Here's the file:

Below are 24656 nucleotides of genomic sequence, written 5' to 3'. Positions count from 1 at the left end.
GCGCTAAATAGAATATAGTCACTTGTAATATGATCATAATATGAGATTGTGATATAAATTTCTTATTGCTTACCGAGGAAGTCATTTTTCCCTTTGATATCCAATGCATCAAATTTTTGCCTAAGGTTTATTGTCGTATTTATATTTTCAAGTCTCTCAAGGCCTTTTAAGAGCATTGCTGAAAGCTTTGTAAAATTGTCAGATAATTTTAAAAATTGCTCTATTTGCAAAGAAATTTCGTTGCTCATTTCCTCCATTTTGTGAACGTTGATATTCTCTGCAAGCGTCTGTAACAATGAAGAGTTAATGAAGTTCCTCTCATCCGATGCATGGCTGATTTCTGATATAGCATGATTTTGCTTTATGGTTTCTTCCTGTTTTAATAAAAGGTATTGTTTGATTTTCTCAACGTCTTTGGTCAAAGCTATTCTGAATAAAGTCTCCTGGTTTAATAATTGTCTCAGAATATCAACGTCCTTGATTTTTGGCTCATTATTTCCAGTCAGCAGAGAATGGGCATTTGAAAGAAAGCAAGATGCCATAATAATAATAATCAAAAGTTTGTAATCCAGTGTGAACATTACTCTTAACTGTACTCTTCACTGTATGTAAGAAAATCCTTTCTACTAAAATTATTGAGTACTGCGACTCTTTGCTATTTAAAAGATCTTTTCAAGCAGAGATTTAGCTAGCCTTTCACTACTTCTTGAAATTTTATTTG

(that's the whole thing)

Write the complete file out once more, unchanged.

Below are 24656 nucleotides of genomic sequence, written 5' to 3'. Positions count from 1 at the left end.
GCGCTAAATAGAATATAGTCACTTGTAATATGATCATAATATGAGATTGTGATATAAATTTCTTATTGCTTACCGAGGAAGTCATTTTTCCCTTTGATATCCAATGCATCAAATTTTTGCCTAAGGTTTATTGTCGTATTTATATTTTCAAGTCTCTCAAGGCCTTTTAAGAGCATTGCTGAAAGCTTTGTAAAATTGTCAGATAATTTTAAAAATTGCTCTATTTGCAAAGAAATTTCGTTGCTCATTTCCTCCATTTTGTGAACGTTGATATTCTCTGCAAGCGTCTGTAACAATGAAGAGTTAATGAAGTTCCTCTCATCCGATGCATGGCTGATTTCTGATATAGCATGATTTTGCTTTATGGTTTCTTCCTGTTTTAATAAAAGGTATTGTTTGATTTTCTCAACGTCTTTGGTCAAAGCTATTCTGAATAAAGTCTCCTGGTTTAATAATTGTCTCAGAATATCAACGTCCTTGATTTTTGGCTCATTATTTCCAGTCAGCAGAGAATGGGCATTTGAAAGAAAGCAAGATGCCATAATAATAATAATCAAAAGTTTGTAATCCAGTGTGAACATTACTCTTAACTGTACTCTTCACTGTATGTAAGAAAATCCTTTCTACTAAAATTATTGAGTACTGCGACTCTTTGCTATTTAAAAGATCTTTTCAAGCAGAGATTTAGCTAGCCTTTCACTACTTCTTGAAATTTTATTTG